ENGLISH CAMP

ค่ายภาษาอังกฤษ


a particularly good activity for the monastery to provide, owing to the social degradation 

 

         

GEORGE LAMB

 

The English camp I was able to attend at Watpah Kanjanabhisek (meaning ‘Golden Jubilee Forest Monastery’ in English, to celebrate the Golden Jubilee of King S---) in May 2006 was a unique opportunity to share English, my first and only language, with children from Phu Wieng and the surrounding villages. 

 

For many of them this was the first exposure to the language and is a good opportunity for them to become acquainted with it, which hopefully will be of help for education later in their schooling, when maybe the knowledge gained here will aid confidence or give enthusiasm for what is a hard language to learn, according to those who have successfully done so!

 

It was good to see the excitement they felt at the group exercises and the way that the facilitator of the camp, a Thai girl called Nit and friends, were able to make the task of teaching an enjoyable and stimulating group activity, with many different games and songs to help convey the particular topic. 

 

During my time traveling from England, my home country, I have been through many different cultures and nationalities which have provided a wide range of experiences with the local people of all ages.  One consistent experience I’ve had is to see the similarities between us all, especially in the children who, having less time to grow apart, seem to have the most in common, and this was evident in the children attending the camp. 

 

In education it is a well known truth that both the teacher and the student learn from the experience, and this was true for my small part.  It was a unique opportunity for me to connect directly with children of a different culture and be able to share a little of what for me is instinctive knowledge.  One of the benefits I experienced was to not be limited or held back by my childhood reservations and shyness when put in front of many people to speak.  One of the obvious aids to this freedom was that I could not have had a more accepting or receptive audience when speaking, the children sat patiently and interestedly listened to me speaking of who I was and where I was from.  I believe now that all one needs to be able to speak before any group is faith in oneself and knowledge of the subject one has chosen to speak on, and this is applicable to any of the arenas one may move through in life, professional as well as spiritual and social.

 

The English camp is a particularly good activity for the monastery to provide, owing to the social degradation which seems to affect Thailand as well as most other countries today.  Being a global symptom in the modern world, everywhere in our societies we see the encroachment of globalization in the entertainment industry which is strangling local culture and lifestyle, especially affecting the young who are very exposed and highly susceptible to the desires and glamour of the entertainment industry while having few established references to live from but for the environment in which they live.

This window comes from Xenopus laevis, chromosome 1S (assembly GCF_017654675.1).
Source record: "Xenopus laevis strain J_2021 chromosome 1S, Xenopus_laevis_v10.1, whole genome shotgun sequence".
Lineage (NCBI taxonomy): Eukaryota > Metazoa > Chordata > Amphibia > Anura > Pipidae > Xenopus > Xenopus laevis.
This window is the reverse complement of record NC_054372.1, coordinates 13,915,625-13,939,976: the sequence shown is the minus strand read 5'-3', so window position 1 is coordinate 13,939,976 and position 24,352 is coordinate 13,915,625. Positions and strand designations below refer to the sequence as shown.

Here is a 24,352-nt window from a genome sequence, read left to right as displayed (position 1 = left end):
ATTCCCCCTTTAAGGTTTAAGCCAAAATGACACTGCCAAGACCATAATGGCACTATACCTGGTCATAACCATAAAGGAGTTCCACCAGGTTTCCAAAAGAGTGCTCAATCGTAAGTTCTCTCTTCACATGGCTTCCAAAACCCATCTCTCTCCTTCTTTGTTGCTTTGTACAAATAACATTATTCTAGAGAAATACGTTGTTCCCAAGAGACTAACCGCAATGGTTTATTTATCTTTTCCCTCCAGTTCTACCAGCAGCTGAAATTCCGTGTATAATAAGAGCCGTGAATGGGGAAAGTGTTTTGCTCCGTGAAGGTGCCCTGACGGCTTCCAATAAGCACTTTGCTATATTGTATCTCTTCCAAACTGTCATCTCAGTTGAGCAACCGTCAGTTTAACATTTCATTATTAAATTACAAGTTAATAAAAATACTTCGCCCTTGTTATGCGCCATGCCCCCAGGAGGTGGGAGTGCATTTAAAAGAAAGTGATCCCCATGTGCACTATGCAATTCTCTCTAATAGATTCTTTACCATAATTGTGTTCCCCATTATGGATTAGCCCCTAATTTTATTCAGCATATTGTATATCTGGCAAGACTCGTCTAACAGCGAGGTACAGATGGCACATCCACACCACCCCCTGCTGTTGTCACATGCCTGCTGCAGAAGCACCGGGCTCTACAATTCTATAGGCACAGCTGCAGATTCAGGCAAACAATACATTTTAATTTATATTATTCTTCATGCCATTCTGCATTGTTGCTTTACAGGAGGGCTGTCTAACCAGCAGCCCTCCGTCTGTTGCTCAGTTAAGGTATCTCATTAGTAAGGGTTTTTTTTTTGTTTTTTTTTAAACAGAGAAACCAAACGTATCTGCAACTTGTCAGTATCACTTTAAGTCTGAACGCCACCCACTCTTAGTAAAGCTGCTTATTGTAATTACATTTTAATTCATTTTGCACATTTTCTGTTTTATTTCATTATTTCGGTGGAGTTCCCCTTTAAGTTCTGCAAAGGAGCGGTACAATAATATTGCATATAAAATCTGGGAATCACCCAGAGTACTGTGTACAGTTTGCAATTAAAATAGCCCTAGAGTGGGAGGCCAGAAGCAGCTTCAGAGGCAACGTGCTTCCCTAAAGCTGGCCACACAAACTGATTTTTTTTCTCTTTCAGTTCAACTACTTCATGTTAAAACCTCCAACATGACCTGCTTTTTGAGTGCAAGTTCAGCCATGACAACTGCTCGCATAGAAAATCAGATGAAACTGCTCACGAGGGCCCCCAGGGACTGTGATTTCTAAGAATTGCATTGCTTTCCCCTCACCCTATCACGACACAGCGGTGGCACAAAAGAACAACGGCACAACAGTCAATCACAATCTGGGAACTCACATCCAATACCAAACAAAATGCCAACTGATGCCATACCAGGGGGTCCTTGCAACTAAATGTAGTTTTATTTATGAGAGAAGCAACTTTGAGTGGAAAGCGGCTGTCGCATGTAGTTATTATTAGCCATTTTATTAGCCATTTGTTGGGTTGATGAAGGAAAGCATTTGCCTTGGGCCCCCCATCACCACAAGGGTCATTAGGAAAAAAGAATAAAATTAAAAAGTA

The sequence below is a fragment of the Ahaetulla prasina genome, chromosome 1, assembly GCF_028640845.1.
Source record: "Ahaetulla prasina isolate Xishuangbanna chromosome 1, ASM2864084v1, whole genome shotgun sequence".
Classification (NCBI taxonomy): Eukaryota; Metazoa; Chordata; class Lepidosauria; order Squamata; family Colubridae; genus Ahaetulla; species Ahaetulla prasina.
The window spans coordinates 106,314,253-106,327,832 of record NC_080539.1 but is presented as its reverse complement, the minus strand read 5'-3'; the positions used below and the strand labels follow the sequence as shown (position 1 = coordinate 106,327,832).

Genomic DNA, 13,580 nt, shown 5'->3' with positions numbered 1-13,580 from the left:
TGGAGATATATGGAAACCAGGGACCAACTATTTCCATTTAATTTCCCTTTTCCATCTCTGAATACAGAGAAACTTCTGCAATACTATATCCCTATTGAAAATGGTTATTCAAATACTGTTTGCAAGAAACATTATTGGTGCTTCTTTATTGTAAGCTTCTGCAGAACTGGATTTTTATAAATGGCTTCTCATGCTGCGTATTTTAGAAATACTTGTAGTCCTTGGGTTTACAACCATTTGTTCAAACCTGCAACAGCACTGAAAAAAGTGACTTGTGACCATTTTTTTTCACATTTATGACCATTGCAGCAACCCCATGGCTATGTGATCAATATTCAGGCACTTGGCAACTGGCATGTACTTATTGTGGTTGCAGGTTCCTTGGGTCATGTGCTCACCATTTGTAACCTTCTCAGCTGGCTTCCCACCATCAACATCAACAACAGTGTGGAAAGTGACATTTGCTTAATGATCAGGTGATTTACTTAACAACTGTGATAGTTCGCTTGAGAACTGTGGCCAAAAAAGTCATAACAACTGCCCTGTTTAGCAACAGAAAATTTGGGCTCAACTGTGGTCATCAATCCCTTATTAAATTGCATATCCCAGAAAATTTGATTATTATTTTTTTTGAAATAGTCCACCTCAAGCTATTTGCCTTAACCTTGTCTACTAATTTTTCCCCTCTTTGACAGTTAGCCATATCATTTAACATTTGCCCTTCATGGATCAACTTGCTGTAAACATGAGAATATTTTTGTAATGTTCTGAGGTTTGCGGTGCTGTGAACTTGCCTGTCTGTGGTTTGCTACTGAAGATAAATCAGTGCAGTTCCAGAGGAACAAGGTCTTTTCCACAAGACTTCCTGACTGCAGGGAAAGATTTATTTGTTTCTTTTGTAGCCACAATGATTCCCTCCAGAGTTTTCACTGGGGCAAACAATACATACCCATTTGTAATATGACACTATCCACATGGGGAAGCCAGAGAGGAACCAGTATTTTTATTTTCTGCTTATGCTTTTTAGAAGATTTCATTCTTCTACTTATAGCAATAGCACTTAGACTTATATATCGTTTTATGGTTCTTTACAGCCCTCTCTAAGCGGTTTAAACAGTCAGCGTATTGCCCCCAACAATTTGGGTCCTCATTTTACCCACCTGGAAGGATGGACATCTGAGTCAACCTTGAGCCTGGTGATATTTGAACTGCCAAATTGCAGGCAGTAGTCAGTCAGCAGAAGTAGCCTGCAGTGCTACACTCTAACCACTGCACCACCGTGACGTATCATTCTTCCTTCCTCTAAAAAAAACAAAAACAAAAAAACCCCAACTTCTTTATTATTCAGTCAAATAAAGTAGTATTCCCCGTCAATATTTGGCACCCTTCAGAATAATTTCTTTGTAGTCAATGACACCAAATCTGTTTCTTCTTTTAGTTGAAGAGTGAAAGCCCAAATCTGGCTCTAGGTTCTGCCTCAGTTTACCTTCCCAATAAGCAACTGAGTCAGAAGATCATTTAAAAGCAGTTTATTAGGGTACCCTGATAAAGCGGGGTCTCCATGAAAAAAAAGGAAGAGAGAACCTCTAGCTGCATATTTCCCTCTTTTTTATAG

In the famous literature of classical western thinkers and writers, Plato wrote beautifully of the trial and execution of his Teacher, Socrates, on the charge of ‘corrupting the young’ when in fact he was goading and entreating them to Think and Enquire for themselves into the nature of Reality and understand that in fact man knows nothing of real lasting value.  It is not an unreasonable claim that the modern world by its very mode of living and operating is in fact ‘corrupting the young’ – that the supposed crime for which Socrates life was taken is the same crime committed now in the modern world of aggressive marketing which sets out with the conscious intentent to attract the children of the world by appealing to cheap values and crude satisfaction. 

 

This should not be taken in a dark light, rather the view that if there is a lower path which binds and conditions, there must also be a higher path of freedom and liberation and it is that which must be practiced if we are to provide the young with the nutritious playful environment which will both educate, nurture and enliven, which in time has the opportunity to develop a society which naturally will not be perfect but which may also have the opportunity to transcend some of the binding conditioned living which results from the practice of poor values and agendas driven for personal gain and satisfaction alone.

 

It is fitting then to see how the Buddha’s teaching can be put into practice in providing the young with the right conditions for prosperous growth and development into affective adults capable of dealing with the rigors of the world with out resorting to the crude material supports which instead of elevating and freeing, actually lower and degenerate, causing more darkness while not even helping the causing conditions.

 

An opportunity the young have at Watpah Kanjanabhisek is to live as a monk for the school holiday and receive the Dharma in their lives on a daily basis, encouraging Right View, Right Action, Right Understanding, etc through the teaching which is given by the abbot; Luangpoh Sudhiro and Sangha.  It’s a valuable opportunity for children who would otherwise be out in the tumultuous cauldron of the modern social world of global entertainment conglomerates.  As it is, in the Monastery, they have a spiritually nutritious environment where they’re able to absorb wisdom from Luangpoh Sudhiro by virtue of his impeccable example and practice.  Its this exposure to the traditional values which supports them when they return to their homes and villages all around Khon Kaen Province and others from which they came, where they meet others, heart to heart and mind to mind in whom lives the same light which is illuminated by the teaching of Dhamma.